Changes of quantity and/or morphology of cell mitochondria are often associated with metabolic modulation, pathology, and apoptosis. Exogenous fluorescent probes used to investigate changes in mitochondrial content and dynamics are strongly dependent, for their internalization, on the mitochondrial membrane potential and composition, thus limiting the reliability of measurements. To overcome this limitation, genetically encoded recombinant fluorescent proteins, targeted to different cellular districts, were used as reporters. Here, we explored the potential use of mitochondrially targeted red fluorescent probe (mtRFP) to quantify, by flow cytometry, mitochondrial mass changes in cells exposed to different experimental conditions. We first demonstrated that the mtRFP fluorescence intensity is stable during cell culture and it is related with the citrate synthase activity, an established marker of the mitochondrial mass. Incidentally, the expression of mtRFP inside mitochondria did not alter the oxygen consumption rate under both state 3 and 4 respiration conditions. In addition, using this method, we showed for the first time that different inducers of mitochondrial mass change, such as hypoxia exposure or resveratrol treatment of cells, could be consistently detected. We suggest that transfection and selection of stable clones expressing mtRFP is a reliable method to monitor mitochondrial mass changes, particularly when pathophysiological or experimental conditions change ΔΨm, as it occurs during mitochondrial uncoupling or hypoxia/anoxia conditions. Full article
(This article belongs to the Special Issue Mitochondrial Bioenergetics in Cancer Cell Biology)
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Open AccessReview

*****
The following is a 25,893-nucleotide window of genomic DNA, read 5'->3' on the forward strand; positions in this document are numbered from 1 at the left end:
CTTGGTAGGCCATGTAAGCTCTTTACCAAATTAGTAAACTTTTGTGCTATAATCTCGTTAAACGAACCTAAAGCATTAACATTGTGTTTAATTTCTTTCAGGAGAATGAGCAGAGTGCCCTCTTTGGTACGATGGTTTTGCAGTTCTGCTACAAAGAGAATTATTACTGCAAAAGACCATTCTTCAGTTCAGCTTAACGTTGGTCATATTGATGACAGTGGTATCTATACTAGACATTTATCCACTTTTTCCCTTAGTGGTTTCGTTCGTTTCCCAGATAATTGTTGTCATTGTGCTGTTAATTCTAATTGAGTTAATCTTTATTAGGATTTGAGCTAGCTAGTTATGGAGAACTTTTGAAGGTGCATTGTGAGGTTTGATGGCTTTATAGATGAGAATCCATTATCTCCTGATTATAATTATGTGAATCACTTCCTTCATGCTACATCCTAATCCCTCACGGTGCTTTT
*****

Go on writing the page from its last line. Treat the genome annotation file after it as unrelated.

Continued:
Targeting the Stress-Induced Protein NUPR1 to Treat Pancreatic Adenocarcinoma
Cells 2019, 8(11), 1453; https://doi.org/10.3390/cells8111453 - 17 Nov 2019
Abstract
Cancer cells activate stress-response mechanisms to adapt themselves to a variety of stressful conditions. Among these protective mechanisms, those controlled by the stress-induced nuclear protein 1 (NUPR1) belong to the most conserved ones. NUPR1 is an 82-residue-long, monomeric, basic and intrinsically disordered protein [...] Read more.
Cancer cells activate stress-response mechanisms to adapt themselves to a variety of stressful conditions. Among these protective mechanisms, those controlled by the stress-induced nuclear protein 1 (NUPR1) belong to the most conserved ones. NUPR1 is an 82-residue-long, monomeric, basic and intrinsically disordered protein (IDP), which was found to be invariably overexpressed in some, if not all, cancer tissues. Remarkably, we and others have previously showed that genetic inactivation of the Nupr1 gene antagonizes the growth of pancreatic cancer as well as several other tumors. With the use of a multidisciplinary strategy by combining biophysical, biochemical, bioinformatic, and biological approaches, a trifluoperazine-derived compound, named ZZW-115, has been identified as an inhibitor of the NUPR1 functions. The anticancer activity of the ZZW-115 was first validated on a large panel of cancer cells. Furthermore, ZZW-115 produced a dose-dependent tumor regression of the tumor size in xenografted mice. Mechanistically, we have demonstrated that NUPR1 binds to several importins. Because ZZW-115 binds NUPR1 through the region around the amino acid Thr68, which is located into the nuclear location signal (NLS) region of the protein, we demonstrated that treatment with ZZW-115 inhibits completely the translocation of NUPR1 from the cytoplasm to the nucleus by competing with importins. Full article
(This article belongs to the Special Issue Molecular and Cellular Mechanisms of Cancers: Pancreatic Cancer)
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Open AccessFeature PaperArticle
Let-7 miRNA’s Expression Profile and Its Potential Prognostic Role in Uterine Leiomyosarcoma
Cells 2019, 8(11), 1452; https://doi.org/10.3390/cells8111452 - 17 Nov 2019
Abstract
The lethal-7 (let-7) family is an important microRNA (miRNA) group that usually exerts functions as a tumor suppressor. We aimed to evaluate the expression profile of let-7a, let-7b, let-7c, let-7d, let-7e, let-7f, let-7g, and let-7i and to assess their value as prognostic [...] Read more.